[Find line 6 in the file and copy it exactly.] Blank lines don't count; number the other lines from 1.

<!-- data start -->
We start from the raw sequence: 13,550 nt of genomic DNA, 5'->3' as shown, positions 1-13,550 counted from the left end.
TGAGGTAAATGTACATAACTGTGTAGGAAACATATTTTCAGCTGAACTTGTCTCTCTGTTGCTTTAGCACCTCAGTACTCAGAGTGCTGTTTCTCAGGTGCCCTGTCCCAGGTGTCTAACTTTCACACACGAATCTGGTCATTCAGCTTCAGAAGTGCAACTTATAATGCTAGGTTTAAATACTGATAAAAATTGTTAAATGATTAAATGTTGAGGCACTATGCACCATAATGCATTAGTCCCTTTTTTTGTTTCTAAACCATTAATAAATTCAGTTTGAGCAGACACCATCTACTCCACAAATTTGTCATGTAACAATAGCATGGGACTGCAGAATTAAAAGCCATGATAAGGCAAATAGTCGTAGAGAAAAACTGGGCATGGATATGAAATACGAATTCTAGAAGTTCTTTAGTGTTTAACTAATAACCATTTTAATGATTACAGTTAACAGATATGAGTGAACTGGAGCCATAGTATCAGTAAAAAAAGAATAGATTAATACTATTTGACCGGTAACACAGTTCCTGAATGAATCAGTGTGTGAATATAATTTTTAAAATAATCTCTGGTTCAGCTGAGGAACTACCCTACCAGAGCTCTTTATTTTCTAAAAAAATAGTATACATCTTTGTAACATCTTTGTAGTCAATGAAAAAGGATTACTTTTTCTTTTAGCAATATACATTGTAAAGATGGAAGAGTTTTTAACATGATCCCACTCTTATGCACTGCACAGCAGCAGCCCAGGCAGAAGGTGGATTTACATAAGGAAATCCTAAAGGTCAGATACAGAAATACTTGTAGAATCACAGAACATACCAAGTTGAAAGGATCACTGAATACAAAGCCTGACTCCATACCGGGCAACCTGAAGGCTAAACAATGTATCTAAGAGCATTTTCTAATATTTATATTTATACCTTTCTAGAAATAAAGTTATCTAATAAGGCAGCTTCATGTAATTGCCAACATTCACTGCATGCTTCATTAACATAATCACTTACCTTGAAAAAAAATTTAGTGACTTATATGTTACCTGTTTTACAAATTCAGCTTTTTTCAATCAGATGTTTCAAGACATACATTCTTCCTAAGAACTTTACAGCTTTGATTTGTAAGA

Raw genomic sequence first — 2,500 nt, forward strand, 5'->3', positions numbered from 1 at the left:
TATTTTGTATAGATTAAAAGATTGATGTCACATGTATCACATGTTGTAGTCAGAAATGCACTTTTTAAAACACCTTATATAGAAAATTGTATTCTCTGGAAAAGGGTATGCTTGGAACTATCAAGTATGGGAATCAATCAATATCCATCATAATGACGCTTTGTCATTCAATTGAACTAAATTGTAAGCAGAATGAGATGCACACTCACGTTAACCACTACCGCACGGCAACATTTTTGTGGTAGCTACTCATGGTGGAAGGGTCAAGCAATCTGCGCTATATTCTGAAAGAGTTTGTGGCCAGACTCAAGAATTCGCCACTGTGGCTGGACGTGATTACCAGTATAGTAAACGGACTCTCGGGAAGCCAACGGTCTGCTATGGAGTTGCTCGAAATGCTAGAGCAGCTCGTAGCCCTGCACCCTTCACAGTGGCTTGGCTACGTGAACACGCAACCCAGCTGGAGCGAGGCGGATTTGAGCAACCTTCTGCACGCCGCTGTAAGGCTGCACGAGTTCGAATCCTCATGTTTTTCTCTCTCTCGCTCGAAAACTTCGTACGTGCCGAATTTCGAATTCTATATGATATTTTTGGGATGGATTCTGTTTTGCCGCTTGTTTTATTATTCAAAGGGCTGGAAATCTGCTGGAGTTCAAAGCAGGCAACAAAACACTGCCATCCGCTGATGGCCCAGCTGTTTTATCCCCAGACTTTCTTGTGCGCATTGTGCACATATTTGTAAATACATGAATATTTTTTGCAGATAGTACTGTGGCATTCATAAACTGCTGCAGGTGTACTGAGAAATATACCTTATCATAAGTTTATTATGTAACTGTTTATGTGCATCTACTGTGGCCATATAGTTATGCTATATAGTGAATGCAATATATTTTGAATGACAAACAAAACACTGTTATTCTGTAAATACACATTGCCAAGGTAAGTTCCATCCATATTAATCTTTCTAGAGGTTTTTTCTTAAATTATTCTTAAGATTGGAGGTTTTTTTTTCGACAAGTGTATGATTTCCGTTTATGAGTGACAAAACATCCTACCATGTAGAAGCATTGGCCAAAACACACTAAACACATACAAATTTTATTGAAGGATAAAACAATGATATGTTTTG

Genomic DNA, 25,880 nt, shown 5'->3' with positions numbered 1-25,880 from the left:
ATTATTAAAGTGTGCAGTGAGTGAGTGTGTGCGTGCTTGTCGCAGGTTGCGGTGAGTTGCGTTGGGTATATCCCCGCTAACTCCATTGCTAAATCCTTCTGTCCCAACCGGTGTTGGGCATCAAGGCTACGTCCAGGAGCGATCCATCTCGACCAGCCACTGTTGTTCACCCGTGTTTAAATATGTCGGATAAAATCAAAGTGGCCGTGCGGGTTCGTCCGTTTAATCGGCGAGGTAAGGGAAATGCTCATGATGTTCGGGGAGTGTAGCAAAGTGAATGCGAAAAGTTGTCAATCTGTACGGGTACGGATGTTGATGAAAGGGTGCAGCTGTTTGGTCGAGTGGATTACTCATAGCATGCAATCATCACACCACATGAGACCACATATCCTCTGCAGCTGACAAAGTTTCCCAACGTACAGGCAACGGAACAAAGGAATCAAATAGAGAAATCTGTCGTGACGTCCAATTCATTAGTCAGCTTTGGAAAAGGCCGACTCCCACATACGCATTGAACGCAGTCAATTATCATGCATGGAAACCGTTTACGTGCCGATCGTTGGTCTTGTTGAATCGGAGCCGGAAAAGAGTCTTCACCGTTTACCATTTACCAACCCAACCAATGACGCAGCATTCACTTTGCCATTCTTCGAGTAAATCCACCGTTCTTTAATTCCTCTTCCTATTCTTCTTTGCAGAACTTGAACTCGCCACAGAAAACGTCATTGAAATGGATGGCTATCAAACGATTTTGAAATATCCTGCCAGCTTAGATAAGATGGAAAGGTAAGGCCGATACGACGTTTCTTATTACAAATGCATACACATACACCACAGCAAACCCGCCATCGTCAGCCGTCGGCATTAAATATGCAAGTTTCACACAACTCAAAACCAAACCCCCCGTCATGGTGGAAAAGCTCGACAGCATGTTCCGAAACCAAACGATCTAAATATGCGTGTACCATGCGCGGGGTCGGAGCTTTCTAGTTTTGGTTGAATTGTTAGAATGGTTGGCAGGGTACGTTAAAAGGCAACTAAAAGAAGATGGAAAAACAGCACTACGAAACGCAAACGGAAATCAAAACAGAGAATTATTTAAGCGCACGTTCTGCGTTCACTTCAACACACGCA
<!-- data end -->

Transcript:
ATTATTAAAGTGTGCAGTGAGTGAGTGTGTGCGTGCTTGTCGCAGGTTGCGGTGAGTTGCGTTGGGTATATCCCCGCTAACTCCATTGCTAAATCCTTCTGTCCCAACCGGTGTTGGGCATCAAGGCTACGTCCAGGAGCGATCCATCTCGACCAGCCACTGTTGTTCACCCGTGTTTAAATATGTCGGATAAAATCAAAGTGGCCGTGCGGGTTCGTCCGTTTAATCGGCGAGGTAAGGGAAATGCTCATGATGTTCGGGGAGTGTAGCAAAGTGAATGCGAAAAGTTGTCAATCTGTACGGGTACGGATGTTGATGAAAGGGTGCAGCTGTTTGGTCGAGTGGATTACTCATAGCATGCAATCATCACACCACATGAGACCACATATCCTCTGCAGCTGACAAAGTTTCCCAACGTACAGGCAACGGAACAAAGGAATCAAATAGAGAAATCTGTCGTGACGTCCAATTCATTAGTCAGCTTTGGAAAAGGCCGACTCCCACATACGCATTGAACGCAGTCAATTATCATGCATGGAAACCGTTTACGTGCCGATCGTTGGTCTTGTTGAATCGGAGCCGGAAAAGAGTCTTCACCGTTTACCATTTACCAACCCAACCAATGACGCAGCATTCACTTTGCCATTCTTCGAGTAAATCCACCGTTCTTTAATTCCTCTTCCTATTCTTCTTTGCAGAACTTGAACTCGCCACAGAAAACGTCATTGAAATGGATGGCTATCAAACGATTTTGAAATATCCTGCCAGCTTAGATAAGATGGAAAGGTAAGGCCGATACGACGTTTCTTATTACAAATGCATACACATACACCACAGCAAACCCGCCATCGTCAGCCGTCGGCATTAAATATGCAAGTTTCACACAACTCAAAACCAAACCCCCCGTCATGGTGGAAAAGCTCGACAGCATGTTCCGAAACCAAACGATCTAAATATGCGTGTACCATGCGCGGGGTCGGAGCTTTCTAGTTTTGGTTGAATTGTTAGAATGGTTGGCAGGGTACGTTAAAAGGCAACTAAAAGAAGATGGAAAAACAGCACTACGAAACGCAAACGGAAATCAAAACAGAGAATTATTTAAGCGCACGTTCTGCGTTCACTTCAACACACGCA